Flanagan has proven himself time and again as a name on the rise in the horror genre. With films like the underrated Oculus, Hush, and Gerald’s Game under his belt along with Netflix’s extremely eerie The Haunting of Hill House series, Flanagan is no longer on the rise. He has arrived and raised the bar with his work. His adaptation of Doctor Sleep has only further enforced that. The faithful recreations this film goes through to reenact scenes from Kubrick’s Shining while also adding new lore is astounding. From the wardrobe, to the sets, and even to the acting from the new cast members in iconic roles, the film does everything it can to make this a faithful continuation. The eventual return to the Overlook handled magnificently and is sure to give Kubrick fans goosebumps. The film may suffer slightly from not having the original actors like Jack Nicholson, Shelley Duvall, and Scatman Crothers reprise their roles but, obviously, that would’ve been impossible to pull off nearly 40 years later. This is especially the case with Crothers as he has been dead for almost 33 years. Instead, Flanagan does the best he can with the cast he has and it’s completely forgivable and even commendable given the circumstances.
Though the original actors are gone, Doctor Sleep is chocked full of new actors and characters that more than pick up the slack. Ewan McGregor is great as the older Dan Torrance. This was a role that seemed pretty wide open as the young Danny from Kubrick’s film was only six years old. McGregor’s Dan is someone who had to deal with much psychological torment and trauma from the events that occurred at the Overlook while also growing up without a father. He’s also a man who wants to change his ways and help people which McGregor gets across very well. Young Kyliegh Curran as Abra is also excellent. There are many cases where too much of a child actor can be a deterrent in a film. That’s not the case with Curran. She has impeccable chemistry with McGregor and also feels like a legitimate threat to the film’s villains as she practices and hones her shining abilities.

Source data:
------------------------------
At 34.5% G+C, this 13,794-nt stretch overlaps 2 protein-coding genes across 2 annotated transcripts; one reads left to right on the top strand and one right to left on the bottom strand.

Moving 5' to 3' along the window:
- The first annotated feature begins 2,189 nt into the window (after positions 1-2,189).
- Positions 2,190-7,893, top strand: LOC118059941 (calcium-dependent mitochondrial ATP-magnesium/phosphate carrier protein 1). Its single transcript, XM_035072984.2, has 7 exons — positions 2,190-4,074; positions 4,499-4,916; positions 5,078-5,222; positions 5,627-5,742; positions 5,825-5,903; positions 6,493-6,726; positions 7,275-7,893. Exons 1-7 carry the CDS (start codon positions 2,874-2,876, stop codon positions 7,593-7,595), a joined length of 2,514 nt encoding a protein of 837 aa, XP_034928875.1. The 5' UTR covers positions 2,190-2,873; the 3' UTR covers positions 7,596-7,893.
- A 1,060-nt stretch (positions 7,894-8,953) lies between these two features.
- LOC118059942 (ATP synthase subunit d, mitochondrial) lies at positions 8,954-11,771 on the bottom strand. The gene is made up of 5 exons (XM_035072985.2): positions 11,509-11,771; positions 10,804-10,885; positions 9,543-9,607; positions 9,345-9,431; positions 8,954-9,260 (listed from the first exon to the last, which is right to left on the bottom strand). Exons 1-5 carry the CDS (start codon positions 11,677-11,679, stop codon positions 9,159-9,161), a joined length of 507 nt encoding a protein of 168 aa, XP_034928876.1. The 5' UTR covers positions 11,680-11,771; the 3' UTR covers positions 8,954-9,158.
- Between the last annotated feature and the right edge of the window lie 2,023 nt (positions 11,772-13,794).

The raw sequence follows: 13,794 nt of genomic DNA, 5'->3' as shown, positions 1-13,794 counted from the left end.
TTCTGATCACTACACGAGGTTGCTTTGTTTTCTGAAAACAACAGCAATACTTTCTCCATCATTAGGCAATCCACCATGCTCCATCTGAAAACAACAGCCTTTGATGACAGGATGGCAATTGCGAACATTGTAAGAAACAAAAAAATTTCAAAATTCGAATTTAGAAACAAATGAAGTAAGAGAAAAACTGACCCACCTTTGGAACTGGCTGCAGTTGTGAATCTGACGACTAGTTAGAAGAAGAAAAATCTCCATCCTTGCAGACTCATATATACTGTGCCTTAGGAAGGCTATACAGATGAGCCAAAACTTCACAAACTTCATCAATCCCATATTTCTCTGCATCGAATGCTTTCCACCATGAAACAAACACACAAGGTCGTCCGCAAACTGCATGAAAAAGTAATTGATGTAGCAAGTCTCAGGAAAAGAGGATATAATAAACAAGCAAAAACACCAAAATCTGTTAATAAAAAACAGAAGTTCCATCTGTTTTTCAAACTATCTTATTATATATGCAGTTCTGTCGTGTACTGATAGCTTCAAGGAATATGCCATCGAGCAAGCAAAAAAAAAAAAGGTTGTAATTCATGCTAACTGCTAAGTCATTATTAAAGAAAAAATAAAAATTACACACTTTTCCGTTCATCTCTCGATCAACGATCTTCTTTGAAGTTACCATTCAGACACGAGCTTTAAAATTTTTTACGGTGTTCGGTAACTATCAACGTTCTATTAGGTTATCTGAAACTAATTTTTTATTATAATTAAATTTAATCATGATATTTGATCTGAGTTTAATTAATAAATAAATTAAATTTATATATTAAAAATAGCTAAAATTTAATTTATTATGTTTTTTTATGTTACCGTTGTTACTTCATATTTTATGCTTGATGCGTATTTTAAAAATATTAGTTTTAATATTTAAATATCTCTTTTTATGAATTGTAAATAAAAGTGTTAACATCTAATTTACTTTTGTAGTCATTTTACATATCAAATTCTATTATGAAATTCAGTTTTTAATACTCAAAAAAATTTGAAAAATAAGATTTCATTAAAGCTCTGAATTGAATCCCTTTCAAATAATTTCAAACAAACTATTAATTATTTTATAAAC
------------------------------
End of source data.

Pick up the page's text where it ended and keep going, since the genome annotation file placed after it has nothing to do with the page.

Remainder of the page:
The biggest standout, though, is Rebecca Ferguson as Rose the Hat. From her introductory scene, Ferguson’s Rose has an iconic presence and is a joy to watch onscreen. In addition, Rose and her band of misfits actually have depth and motivations that are frequently uncommon in horror. They’re not just out to kill people for no reason. They find others like them and promise long life as a perk. When their lives are threatened, they act based on the will to live. Everything Rose does is to protect herself and her people. When Dan and Abra get in the way of that, her survival and motherly instinct kicks in. Ferguson is absolutely electric onscreen and one of the best villains and characters in general throughout all cinema this year.
While Doctor Sleep is a triumph across the board, there are some minor issues with it. For starters, this is a two and a half hour movie which is not going to sit well with some folks. It takes quite a while for the story to get kicked into gear. Yet, the character development throughout all of this is so good that it’s easily excusable. Without spoiling anything, there’s an action scene in the middle of the film that seems kind of out of left field. It’s unlike any other scene and doesn’t feel like something that belongs here. Finally, many people are probably going to wonder if Doctor Sleep is better than The Shining. The answer to that really depends on how you feel about that film. For those that consider it a classic, nothing will ever touch it. However, Doctor Sleep comes as close as it possibly can to at least honor The Shining‘s legacy while continuing the tale.
Like Blade Runner 2049 a few years back, Doctor Sleep is a surprisingly great sequel to a beloved film. Though it doesn’t necessarily exceed the quality of its predecessor, it’s more than worthy of carrying on and adding to its legacy. Not only that but it’s also a unique vision that ties up its own story, Kubrick’s film, and King’s original novel. There’s no doubt about it that Mike Flanagan faced humongous challenges with this film and he passes with flying colors. For fans of anything having to do with the Stephen King books or Stanley Kubrick’s opus, know that Doctor Sleep isn’t The Shining 2. It’s Doctor Sleep and, for that alone, it’s one of the best films of the year.